As if mid-April’s tax filing deadline wasn’t already enough of a downer, the NLRB has given employers the dreaded one-two punch, as its new union “ambush” election rules have now officially gone into effect.

Although hailed by the Democrat members of the NLRB who championed them as modest changes intended to streamline the process of union representation elections, the employer and business communities see the rules quite differently, instead viewing them as purely results-oriented and designed to facilitate organized labor’s interest in conducting a union election as fast as possible (so that the passage of time doesn’t result in a reduction of union support by employees), at the expense of important employer due process and free speech rights.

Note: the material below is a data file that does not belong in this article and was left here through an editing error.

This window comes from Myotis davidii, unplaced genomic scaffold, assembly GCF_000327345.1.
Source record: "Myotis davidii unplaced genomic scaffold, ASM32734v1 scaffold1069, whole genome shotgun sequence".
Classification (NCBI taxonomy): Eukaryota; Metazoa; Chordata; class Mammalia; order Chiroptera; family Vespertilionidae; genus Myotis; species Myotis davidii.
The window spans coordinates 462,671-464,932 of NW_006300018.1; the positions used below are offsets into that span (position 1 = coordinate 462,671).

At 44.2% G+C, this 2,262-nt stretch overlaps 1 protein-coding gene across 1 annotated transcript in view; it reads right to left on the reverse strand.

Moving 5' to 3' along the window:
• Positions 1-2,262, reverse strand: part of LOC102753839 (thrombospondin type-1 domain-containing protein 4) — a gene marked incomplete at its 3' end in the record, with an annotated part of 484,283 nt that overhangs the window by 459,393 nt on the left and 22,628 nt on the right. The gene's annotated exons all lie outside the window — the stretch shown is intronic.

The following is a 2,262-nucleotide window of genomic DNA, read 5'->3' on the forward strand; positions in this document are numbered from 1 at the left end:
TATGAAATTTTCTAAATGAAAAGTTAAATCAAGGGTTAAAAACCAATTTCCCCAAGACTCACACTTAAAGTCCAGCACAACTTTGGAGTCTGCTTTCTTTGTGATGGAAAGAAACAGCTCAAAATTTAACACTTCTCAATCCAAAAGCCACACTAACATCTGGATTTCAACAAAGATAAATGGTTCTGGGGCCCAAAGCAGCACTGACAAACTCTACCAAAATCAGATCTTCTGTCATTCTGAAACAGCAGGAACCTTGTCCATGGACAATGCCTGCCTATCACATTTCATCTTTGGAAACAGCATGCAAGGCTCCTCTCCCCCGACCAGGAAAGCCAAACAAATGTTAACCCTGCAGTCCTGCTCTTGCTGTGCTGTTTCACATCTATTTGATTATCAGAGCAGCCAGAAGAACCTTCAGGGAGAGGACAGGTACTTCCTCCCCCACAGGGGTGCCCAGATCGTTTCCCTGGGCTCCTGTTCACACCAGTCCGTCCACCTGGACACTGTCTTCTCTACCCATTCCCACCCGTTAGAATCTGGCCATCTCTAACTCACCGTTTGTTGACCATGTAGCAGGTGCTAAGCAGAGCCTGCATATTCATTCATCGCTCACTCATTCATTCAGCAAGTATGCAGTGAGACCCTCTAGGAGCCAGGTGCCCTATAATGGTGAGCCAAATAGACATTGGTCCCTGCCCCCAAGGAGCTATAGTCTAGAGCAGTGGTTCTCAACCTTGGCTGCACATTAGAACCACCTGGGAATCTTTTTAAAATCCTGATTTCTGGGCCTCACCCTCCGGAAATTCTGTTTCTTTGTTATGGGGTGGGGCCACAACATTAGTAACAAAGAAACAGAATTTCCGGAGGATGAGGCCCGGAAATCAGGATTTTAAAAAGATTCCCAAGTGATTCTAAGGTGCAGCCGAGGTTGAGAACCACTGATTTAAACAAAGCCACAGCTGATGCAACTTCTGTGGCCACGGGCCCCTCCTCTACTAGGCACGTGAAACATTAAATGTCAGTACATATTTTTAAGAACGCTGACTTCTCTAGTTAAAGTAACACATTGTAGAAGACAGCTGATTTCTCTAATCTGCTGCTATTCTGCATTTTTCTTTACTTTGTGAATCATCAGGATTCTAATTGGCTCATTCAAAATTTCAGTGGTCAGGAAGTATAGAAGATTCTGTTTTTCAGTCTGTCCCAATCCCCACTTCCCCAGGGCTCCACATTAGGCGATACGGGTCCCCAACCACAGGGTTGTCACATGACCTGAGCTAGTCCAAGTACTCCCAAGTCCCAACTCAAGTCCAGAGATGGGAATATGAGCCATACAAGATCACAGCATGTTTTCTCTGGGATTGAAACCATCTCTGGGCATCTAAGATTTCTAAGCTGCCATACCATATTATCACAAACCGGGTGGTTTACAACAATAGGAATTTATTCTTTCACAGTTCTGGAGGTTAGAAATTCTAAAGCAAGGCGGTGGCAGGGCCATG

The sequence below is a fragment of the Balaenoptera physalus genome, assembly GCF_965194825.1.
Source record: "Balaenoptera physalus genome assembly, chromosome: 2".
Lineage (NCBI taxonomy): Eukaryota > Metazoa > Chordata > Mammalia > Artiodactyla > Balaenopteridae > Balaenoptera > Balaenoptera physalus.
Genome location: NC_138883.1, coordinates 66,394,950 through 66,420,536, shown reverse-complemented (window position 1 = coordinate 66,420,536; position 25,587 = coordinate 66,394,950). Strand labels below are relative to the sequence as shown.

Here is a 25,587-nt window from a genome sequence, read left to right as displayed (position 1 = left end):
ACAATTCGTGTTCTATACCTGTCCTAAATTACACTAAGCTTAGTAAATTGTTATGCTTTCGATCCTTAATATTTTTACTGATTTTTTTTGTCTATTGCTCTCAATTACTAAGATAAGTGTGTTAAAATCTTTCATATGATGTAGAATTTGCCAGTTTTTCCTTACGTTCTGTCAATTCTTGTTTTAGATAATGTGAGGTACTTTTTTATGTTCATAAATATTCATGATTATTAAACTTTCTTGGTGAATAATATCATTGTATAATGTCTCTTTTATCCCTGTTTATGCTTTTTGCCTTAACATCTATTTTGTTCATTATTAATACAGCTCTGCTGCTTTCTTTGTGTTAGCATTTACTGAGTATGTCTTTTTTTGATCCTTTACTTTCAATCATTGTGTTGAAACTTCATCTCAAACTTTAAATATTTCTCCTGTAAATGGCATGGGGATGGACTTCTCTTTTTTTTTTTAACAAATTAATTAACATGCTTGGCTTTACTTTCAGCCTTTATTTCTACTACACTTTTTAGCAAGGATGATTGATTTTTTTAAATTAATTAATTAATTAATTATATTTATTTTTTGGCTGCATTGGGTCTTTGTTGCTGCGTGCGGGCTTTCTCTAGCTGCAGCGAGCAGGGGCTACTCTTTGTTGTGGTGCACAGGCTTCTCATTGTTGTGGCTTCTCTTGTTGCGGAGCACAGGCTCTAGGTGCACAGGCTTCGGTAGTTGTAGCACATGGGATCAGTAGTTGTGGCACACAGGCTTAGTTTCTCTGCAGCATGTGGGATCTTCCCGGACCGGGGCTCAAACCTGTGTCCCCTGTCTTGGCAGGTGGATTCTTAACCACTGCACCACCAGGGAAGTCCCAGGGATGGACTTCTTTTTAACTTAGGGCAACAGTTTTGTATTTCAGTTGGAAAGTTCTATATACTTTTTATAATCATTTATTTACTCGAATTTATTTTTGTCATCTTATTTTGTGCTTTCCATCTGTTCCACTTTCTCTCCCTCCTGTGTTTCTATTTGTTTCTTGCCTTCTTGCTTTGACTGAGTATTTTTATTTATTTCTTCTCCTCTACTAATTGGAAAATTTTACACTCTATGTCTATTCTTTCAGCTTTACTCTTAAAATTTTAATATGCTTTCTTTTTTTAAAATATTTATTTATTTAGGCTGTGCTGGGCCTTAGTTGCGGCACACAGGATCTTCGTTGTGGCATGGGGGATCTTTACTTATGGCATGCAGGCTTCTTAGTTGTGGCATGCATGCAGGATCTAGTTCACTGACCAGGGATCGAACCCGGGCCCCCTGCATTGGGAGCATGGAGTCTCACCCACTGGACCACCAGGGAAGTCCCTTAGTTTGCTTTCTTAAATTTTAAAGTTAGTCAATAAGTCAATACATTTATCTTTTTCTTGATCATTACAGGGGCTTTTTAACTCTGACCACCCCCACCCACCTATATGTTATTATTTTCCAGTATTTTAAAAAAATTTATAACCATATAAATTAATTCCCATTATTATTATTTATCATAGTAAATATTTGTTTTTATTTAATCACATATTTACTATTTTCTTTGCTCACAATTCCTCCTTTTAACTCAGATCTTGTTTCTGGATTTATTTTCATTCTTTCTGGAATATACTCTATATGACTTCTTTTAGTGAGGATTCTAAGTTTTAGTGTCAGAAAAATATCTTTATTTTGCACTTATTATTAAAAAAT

We’ve extensively covered both the procedural and substantive aspects of the new rules in prior posts – here, here, here, and here – as well as the lawsuits filed in two federal courts challenging the rules.  Those lawsuits remain pending.  It’s possible that a ruling will come in the near future that could impact on the continuing validity of the rules (oral argument in one of the cases is scheduled for later this month).  Moreover, it is entirely possible, if not likely, that once a union election petition is filed and processed under the new rules, an “as applied” challenge to the rules will be filed in court.  In the meantime, and until a court says otherwise, employers must comply with the new rules.